Generations of Giving: Leadership and Continuity in Family Foundations (2006)
A thoughtful observer of philanthropy predicted that at least half of all family foundations would run into trouble within the first two generations, face more difficult problems in the third generation and probably cease to exist soon afterwards. This book is a study of 30 enduring, multi-generational family foundations that have defied Paul Ylvisaker’s pessimistic prediction.
The author’s stated desire to conduct a social scientific, international study of family foundations is somewhat hampered by an unrepresentative sample that has disproportionately large endowments and is entirely white and North American. But given the restricted nature of the case studies, the author provides a thorough exploration of important issues in a very readable format.
Four critical concerns form the backbone of the book. First, the need to constantly revisit the foundation’s mission to ensure it continues to honour the donor’s original intentions whilst also serving present needs. Second, the difficulty in managing family dynamics so that destructive battles are avoided but healthy debate is not restricted. Third, the importance of paying sufficient attention to both governance and grant-making – family members are likely to enjoy making gifts more than writing policy, but an organisation intended to last in perpetuity needs robust systems and infrastructure. Fourth, the attention that must be paid to succession planning; the founding donor receives a stern warning: “It is not enough to create something of value; it must also be valued by those whose efforts are required to sustain it”.
The lessons of this book are directed at the estimated 40,000 family foundations in the US that collectively oversee more than $175 billion in assets and disperse over $8 billion in annual grants. The marketing people responsible for selling this book in the UK have a harder job – of the 8,800 foundations in this country (of which, at an educated guess, around half are family-run) most make annual grants of £150,000 or less. To make the sell even harder to the intended readership of people who have, or are considering setting up, family foundations, the author is not an uncritical champion of this method of giving. Gersick suggests that other vehicles for philanthropy be explored before taking on the costs, administrative burden and risks involved in asking the family unit – which is often riven by personality clashes, sibling rivalries, jealousies and philosophical tensions - to act as a collaborative grant-maker.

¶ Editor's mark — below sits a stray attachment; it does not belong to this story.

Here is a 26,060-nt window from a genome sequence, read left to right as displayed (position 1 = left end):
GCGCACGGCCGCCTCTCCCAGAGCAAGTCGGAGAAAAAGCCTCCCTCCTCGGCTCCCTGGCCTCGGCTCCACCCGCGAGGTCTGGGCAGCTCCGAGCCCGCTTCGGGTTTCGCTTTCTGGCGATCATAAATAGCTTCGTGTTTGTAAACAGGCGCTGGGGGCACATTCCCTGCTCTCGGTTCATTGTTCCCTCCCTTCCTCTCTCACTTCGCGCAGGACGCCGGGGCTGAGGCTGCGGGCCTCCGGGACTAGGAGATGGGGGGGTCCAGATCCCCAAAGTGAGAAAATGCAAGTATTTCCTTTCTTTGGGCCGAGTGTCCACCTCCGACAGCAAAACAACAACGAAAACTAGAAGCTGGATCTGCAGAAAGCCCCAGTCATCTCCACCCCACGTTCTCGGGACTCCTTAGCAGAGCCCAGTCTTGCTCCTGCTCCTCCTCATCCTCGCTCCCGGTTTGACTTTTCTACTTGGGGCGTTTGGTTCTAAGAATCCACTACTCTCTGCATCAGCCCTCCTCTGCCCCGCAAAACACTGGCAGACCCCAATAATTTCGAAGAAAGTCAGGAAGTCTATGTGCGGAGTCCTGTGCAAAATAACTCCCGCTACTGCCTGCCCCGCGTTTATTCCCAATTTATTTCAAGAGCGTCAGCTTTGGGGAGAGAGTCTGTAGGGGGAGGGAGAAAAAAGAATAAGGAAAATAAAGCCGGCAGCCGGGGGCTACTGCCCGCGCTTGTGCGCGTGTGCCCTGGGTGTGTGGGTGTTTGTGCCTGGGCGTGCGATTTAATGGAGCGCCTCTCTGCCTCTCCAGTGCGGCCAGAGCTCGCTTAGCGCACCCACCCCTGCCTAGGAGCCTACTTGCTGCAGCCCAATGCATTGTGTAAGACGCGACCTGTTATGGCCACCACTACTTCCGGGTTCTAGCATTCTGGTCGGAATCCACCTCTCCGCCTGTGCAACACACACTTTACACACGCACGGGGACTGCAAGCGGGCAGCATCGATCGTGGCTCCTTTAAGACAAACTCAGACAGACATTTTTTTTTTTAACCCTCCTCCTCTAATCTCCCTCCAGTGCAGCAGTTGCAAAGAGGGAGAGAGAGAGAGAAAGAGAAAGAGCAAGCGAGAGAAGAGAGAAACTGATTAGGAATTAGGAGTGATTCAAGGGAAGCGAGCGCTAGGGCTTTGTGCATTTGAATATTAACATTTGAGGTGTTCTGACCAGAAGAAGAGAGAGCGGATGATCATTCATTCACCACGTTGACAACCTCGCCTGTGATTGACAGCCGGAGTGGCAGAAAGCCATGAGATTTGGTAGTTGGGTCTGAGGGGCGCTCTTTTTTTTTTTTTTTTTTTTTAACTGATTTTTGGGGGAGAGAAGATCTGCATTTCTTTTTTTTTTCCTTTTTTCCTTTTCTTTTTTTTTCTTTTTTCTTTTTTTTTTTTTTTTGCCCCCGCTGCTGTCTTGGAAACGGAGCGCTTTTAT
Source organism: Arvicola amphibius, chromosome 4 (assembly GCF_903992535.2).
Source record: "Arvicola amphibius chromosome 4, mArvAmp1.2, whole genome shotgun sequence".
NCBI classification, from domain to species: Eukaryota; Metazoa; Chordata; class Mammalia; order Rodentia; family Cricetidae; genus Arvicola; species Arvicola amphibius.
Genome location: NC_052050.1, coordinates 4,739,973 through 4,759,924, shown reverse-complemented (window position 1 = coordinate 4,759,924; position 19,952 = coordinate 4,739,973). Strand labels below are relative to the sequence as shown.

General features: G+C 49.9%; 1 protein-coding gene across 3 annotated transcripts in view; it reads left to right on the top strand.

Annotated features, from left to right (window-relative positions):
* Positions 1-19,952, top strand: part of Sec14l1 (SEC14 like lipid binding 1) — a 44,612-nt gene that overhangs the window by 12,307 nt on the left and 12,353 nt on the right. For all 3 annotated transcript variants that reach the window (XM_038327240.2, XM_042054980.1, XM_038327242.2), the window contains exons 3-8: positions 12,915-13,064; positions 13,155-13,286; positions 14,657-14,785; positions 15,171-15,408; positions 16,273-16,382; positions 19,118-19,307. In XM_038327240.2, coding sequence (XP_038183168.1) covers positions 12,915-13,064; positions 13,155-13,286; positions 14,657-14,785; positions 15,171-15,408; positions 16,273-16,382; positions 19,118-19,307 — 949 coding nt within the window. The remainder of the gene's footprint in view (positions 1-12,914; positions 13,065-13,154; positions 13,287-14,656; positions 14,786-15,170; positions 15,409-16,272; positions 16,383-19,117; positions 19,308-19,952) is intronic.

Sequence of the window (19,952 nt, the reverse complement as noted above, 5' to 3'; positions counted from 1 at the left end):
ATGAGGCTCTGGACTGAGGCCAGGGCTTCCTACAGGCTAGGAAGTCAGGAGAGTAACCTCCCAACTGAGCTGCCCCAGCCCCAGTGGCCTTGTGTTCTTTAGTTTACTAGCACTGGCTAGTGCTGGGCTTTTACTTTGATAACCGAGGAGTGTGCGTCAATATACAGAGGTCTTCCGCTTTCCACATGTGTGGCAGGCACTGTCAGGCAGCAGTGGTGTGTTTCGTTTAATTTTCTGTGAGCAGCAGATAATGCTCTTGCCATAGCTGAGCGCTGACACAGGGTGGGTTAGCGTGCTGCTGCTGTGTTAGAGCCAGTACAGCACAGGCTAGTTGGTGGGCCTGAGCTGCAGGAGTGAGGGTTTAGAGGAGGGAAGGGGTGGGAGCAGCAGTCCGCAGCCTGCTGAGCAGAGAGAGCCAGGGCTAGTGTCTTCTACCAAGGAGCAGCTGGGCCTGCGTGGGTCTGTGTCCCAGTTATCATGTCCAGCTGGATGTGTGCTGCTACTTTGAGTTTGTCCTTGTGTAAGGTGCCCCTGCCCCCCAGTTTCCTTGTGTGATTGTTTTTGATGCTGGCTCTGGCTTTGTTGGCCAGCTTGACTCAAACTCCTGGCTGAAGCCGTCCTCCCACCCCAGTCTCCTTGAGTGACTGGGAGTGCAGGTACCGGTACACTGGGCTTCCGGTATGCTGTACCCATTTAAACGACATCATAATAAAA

The attraction of overcoming such obstacles is evident. Success with this form of philanthropy can provide significant benefits both to recipients and the family itself in which, “brothers and sisters reconnect with each other, recovering the appreciation and laughter that had been eroded by petty grievances or geographic separation. Cousins get to know one another. Grandchildren and great-grandchildren hear about their ancestors and learn what their family stands for”. Unfortunately the case studies also bring to life the opposite scenario, in which regular meetings are “absolute torture” because foundations are “a ‘theater’ housing and stimulating the family conflicts that had been unaddressed since childhood” and have “become the arena for finally voicing the core antagonisms about sibling competition, parental favoritism and exclusion from authority”.
The author’s strength lies in using his material to present an array of practical solutions to these destructive dynamics, including the use of professional non-family advisors and suggestions for planning the transition of leadership to the next generation. Such ‘how to’ elements are a core part of the book’s appeal, enabling others to emulate the more positive case studies in which the foundations’ work brings the family together “like a rock” and friendships develop between philanthropic parents and siblings as they “go on trips together, do site visits and learn together.”
Books are often described as ‘timely’ but for once this adjective is appropriate. The UK is undergoing a period of extended wealth creation and many of those who have become extremely rich appear to be concerned with their personal values as well as with the value of their bank account. As the newly wealthy families of the 21st century try to work out what to do with more money than they can spend, or their heirs can cope with, this book could prove a helpful guide. If all those choosing to create a family foundation read Generations of Giving, they may have a better chance of making a positive impact within their own family as well as in the wider world.